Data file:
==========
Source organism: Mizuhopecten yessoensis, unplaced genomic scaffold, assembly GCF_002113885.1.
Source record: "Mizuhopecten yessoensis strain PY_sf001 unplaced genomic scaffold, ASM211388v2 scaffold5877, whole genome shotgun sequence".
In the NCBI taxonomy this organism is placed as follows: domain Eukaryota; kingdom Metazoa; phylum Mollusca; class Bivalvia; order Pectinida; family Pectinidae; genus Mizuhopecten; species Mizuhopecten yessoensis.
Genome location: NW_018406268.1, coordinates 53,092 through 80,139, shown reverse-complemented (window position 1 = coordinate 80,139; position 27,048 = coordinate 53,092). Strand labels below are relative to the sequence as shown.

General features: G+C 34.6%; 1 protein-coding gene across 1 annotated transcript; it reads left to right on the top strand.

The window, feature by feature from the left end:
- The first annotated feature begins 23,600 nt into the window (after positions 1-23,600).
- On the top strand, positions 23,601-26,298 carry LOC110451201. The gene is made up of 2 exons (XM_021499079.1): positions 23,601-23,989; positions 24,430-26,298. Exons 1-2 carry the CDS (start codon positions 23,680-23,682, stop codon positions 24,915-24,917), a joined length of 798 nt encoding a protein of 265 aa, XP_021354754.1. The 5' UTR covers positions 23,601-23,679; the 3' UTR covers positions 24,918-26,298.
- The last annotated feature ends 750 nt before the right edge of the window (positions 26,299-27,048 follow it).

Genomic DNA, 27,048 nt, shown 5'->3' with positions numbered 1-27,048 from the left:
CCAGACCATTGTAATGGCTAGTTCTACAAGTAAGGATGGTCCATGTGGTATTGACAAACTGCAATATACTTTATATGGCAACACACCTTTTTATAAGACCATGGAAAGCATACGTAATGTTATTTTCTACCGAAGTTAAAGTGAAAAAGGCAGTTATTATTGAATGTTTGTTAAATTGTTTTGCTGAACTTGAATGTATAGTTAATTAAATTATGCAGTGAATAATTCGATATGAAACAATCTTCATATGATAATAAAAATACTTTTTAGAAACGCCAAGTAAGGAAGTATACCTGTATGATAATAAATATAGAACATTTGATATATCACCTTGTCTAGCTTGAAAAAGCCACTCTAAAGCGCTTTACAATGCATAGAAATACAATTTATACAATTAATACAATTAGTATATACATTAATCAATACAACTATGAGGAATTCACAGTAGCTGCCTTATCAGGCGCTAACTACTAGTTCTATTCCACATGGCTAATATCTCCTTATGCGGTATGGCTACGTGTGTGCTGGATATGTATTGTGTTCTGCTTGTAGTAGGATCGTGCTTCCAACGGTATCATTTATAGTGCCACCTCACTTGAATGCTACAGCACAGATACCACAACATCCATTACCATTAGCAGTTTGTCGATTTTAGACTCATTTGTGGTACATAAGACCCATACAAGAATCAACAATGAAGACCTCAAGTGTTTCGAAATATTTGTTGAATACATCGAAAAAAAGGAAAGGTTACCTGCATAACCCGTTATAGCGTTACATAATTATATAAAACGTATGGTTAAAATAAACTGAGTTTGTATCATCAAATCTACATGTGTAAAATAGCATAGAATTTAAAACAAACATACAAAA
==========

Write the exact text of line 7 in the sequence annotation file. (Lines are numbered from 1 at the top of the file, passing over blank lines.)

- The first annotated feature begins 23,600 nt into the window (after positions 1-23,600).